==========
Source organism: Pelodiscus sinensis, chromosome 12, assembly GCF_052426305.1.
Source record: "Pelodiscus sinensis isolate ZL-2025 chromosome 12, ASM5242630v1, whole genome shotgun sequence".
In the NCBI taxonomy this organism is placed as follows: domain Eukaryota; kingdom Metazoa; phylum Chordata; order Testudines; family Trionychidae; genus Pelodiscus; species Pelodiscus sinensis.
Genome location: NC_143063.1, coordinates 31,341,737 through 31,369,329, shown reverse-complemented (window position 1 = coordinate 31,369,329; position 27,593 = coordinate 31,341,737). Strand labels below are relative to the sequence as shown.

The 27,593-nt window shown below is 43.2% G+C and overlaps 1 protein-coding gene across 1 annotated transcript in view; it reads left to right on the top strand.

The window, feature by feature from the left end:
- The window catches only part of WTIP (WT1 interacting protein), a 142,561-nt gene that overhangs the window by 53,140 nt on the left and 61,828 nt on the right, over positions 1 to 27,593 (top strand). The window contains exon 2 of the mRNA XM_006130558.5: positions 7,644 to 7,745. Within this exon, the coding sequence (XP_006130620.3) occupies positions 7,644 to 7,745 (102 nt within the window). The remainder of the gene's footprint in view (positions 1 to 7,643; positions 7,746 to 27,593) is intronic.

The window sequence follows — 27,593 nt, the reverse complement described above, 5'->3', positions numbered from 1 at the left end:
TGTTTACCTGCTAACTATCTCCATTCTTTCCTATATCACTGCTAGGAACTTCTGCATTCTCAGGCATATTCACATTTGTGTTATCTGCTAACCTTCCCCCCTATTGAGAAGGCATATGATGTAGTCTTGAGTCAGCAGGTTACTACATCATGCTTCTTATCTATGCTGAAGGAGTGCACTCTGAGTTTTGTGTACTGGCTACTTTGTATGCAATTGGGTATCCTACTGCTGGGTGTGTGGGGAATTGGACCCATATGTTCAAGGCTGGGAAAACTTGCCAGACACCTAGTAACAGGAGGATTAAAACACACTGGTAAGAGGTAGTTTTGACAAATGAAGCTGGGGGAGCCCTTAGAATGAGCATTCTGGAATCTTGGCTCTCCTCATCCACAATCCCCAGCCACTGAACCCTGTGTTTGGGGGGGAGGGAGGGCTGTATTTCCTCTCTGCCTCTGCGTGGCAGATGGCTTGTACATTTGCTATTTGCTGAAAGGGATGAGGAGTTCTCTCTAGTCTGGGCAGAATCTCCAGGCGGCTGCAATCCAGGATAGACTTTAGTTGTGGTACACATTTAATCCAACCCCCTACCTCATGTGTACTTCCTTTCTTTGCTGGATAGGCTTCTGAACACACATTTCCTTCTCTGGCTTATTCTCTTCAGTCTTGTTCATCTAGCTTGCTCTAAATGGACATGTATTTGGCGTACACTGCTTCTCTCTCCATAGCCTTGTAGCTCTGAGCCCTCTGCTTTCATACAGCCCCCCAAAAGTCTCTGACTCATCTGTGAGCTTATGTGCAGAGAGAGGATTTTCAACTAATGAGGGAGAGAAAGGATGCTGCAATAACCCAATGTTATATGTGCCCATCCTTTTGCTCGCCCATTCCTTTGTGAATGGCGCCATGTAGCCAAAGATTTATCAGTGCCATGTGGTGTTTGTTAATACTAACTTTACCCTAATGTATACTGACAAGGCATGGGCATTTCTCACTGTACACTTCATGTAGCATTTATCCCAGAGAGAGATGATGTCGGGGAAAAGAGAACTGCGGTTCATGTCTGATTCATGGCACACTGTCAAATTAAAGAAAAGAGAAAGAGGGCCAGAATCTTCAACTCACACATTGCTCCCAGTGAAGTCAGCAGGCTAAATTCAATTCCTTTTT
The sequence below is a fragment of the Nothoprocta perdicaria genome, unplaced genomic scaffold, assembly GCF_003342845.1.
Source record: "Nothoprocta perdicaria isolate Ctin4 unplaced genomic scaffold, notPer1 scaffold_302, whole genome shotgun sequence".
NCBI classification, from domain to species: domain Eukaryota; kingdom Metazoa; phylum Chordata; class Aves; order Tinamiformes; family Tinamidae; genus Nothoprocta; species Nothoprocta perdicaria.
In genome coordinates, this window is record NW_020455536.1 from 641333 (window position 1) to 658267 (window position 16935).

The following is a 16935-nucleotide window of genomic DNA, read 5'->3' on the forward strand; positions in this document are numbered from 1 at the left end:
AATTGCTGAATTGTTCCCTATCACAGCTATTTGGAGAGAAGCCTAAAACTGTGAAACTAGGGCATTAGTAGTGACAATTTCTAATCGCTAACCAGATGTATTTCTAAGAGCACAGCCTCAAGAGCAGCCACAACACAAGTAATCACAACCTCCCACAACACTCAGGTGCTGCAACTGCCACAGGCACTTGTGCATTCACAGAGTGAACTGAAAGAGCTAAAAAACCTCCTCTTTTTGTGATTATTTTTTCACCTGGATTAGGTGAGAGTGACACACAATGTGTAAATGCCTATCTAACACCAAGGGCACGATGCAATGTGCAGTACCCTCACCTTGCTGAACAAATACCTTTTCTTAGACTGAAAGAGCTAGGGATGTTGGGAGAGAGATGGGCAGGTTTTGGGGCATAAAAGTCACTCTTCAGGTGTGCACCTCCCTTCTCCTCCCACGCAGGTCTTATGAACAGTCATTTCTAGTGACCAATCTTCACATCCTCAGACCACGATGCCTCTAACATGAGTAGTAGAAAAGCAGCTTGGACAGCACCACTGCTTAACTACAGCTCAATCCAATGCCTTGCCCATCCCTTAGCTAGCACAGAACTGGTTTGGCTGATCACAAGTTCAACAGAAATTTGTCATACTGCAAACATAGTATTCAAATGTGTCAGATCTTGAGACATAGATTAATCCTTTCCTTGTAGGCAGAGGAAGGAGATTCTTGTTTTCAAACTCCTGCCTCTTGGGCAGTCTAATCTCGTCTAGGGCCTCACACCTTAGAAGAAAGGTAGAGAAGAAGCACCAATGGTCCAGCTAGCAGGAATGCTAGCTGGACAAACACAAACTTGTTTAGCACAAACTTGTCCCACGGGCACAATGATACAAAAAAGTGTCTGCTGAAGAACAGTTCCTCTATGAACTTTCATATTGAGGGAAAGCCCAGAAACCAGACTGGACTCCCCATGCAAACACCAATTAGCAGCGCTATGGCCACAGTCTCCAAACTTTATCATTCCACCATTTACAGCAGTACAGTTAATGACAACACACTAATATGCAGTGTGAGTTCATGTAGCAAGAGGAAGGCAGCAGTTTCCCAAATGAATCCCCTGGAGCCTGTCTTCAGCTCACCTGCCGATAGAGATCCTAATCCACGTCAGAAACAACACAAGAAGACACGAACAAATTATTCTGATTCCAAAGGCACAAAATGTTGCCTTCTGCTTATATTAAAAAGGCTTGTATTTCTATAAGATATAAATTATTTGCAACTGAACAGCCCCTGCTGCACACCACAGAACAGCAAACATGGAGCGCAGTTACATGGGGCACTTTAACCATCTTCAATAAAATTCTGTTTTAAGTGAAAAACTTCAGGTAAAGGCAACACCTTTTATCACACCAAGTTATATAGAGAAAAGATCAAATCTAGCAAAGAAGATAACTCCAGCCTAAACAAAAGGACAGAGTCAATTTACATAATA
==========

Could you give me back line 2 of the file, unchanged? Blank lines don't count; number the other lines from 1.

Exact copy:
Source record: "Pelodiscus sinensis isolate ZL-2025 chromosome 12, ASM5242630v1, whole genome shotgun sequence".